This industrial building retains its original materials of brick with a flat metal roof. The main change has been the enclosure of the windows at the corner of 48th Avenue and 36th Street to create smaller clerestory windows. Originally this entire section had show windows that would have featured the products that Do All Eastern made. Today the building is used by Rama Enterprises, a company that ships products to Thailand.
Giving the appearance of a ranch dwelling (and called essentially the same thing in the awards writeup), the majority of award winning features seem to be on the interior of this residence, among them a curved entrance stair, a two-story ceiling height at the entrance, and a combined living room/dining room with windows overlooking the rear garden. The main takeaway from the exterior is the placement of the garage under the building due to the structure’s siting on a slope.
One of the era’s selected Special Bronze Plaques went to this building. Scandinavian Airlines was making a statement with this building, siting it at a triangular point above the intersection of two major roads and using gleaming white brick as the main material. Kahn and Jacobs were also prominent designers of the era so this building has more to do with the showmanship seen with some of the major airport buildings. The neighborhood, while somewhat an arbitrary choice, was supposedly chosen as a location halfway between the two airports. The design is distinctly echoing in the white brick and glass of International design rather than the brick of the immediate surrounding area. Unfortunately, the building’s fortunes did not rise and once Scandinavian Airlines moved, the building has limped along, currently being occupied by a bank and a senior health care facility.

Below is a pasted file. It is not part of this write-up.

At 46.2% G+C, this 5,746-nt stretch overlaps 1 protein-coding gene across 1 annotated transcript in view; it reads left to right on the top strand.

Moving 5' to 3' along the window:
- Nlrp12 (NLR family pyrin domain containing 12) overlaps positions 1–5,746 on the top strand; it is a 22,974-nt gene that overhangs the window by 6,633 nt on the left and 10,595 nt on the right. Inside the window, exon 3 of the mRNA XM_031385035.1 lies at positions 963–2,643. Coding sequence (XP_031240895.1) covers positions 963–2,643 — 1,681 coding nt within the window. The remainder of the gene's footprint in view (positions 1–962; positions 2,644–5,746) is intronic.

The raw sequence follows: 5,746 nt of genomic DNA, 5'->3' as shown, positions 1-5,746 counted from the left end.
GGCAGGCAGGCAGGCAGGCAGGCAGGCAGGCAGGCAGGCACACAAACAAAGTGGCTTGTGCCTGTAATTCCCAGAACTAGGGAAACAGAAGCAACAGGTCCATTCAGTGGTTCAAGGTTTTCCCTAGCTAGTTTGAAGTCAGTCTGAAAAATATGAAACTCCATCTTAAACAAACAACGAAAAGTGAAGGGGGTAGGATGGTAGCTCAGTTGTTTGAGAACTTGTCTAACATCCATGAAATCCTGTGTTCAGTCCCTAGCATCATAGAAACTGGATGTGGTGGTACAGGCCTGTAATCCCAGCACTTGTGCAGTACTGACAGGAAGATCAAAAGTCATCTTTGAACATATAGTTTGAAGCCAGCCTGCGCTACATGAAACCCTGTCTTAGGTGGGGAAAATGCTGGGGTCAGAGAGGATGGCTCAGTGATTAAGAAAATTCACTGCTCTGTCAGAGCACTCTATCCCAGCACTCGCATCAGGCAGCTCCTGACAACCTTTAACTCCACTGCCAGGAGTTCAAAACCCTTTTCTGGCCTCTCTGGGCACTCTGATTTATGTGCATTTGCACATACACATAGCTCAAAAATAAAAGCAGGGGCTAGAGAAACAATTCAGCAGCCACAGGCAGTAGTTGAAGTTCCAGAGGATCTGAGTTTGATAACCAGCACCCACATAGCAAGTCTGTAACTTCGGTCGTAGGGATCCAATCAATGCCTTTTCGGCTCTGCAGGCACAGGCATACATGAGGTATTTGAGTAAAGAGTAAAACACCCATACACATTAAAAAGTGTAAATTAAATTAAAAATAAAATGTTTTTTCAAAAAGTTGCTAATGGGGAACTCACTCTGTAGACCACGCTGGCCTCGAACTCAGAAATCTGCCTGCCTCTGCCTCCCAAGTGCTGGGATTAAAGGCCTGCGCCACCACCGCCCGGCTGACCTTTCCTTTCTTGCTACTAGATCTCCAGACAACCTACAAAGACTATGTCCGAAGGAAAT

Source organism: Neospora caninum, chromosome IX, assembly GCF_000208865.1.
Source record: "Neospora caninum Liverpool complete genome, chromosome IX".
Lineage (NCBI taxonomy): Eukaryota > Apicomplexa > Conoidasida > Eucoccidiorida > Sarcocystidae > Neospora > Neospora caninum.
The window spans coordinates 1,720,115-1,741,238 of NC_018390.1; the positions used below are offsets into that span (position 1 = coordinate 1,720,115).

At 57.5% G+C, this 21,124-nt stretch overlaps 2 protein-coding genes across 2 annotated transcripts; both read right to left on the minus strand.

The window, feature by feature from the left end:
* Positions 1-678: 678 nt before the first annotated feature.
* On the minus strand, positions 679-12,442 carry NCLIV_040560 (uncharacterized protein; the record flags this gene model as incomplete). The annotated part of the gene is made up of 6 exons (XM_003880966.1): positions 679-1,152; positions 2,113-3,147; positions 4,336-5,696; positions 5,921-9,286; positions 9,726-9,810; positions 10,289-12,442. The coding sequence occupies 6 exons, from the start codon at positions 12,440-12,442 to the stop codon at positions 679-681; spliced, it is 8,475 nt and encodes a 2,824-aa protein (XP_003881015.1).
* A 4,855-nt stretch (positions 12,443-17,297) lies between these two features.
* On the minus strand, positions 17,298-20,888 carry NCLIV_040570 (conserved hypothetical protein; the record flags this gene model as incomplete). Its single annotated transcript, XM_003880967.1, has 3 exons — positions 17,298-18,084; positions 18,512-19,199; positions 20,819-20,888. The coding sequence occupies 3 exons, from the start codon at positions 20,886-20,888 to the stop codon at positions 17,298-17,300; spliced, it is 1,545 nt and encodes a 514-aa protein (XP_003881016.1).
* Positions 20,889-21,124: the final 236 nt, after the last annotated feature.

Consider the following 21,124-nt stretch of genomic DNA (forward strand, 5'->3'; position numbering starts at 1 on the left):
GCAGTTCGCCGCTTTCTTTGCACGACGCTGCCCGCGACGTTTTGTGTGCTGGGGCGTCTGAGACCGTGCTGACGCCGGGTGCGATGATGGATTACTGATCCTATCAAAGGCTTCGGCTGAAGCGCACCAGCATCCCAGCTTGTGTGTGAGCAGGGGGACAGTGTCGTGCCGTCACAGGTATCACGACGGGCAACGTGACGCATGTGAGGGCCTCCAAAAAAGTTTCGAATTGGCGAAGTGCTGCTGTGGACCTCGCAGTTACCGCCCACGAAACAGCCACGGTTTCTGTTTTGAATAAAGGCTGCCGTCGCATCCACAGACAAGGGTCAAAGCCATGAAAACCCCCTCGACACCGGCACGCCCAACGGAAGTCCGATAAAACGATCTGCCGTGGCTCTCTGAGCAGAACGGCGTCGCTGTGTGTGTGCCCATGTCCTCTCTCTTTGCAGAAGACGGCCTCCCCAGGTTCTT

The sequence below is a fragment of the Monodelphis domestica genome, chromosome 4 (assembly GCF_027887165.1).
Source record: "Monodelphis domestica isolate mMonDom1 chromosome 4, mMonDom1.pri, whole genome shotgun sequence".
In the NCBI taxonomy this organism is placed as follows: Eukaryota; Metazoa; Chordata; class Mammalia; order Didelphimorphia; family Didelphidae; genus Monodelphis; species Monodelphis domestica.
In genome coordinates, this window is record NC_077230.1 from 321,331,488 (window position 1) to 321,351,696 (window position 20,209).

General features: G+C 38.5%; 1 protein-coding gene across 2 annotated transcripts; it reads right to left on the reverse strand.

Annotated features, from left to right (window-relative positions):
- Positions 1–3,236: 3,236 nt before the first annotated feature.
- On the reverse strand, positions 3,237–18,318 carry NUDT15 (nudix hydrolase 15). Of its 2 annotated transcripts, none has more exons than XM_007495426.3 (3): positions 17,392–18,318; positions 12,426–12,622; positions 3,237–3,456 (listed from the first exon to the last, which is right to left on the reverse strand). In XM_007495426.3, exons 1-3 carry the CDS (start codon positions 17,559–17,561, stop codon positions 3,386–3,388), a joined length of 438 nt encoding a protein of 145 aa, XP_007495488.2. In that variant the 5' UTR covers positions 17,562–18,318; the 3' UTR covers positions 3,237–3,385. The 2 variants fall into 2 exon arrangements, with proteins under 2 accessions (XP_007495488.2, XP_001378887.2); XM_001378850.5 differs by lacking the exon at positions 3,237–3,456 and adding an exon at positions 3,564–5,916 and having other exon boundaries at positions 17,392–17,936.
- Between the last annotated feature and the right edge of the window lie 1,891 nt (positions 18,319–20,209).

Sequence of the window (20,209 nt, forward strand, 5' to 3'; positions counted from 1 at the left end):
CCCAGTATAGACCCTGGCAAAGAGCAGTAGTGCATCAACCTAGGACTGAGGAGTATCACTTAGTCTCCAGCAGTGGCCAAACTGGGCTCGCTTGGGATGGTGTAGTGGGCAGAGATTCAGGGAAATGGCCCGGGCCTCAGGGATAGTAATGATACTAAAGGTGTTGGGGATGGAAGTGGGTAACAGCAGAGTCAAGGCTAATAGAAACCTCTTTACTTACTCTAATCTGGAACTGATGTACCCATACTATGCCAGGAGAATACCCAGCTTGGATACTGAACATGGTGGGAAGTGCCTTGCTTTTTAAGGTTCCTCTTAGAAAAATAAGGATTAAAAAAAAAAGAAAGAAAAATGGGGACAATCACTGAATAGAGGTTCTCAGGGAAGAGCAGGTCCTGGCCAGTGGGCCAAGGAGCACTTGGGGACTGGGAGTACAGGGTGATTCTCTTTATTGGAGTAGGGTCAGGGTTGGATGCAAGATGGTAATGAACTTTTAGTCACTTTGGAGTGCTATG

The former City Savings and Loan is one of several Colonial Revival banks built in the mid-century. The one has a double height semicircular portico fronting a brick faced building topped by a slate covered roof and a white octagonal cupola complete with clock and weathervane. A wing running along Hillside Avenue includes two covered entrances for cars to reach the rear parking area and its roofline is topped by a Jeffersonian wooden railing.
The Jackson Heights Savings and Loan Association still stands prominently at this corner of Roosevelt Avenue and Gleane Street, visible from the 7 train line immediately adjacent. The bank is sited on a long triangular lot with a projecting double-height glass entrance. Behind the entrance the rest of the building is one-story with a brick facade and a line of windows along Roosevelt Avenue.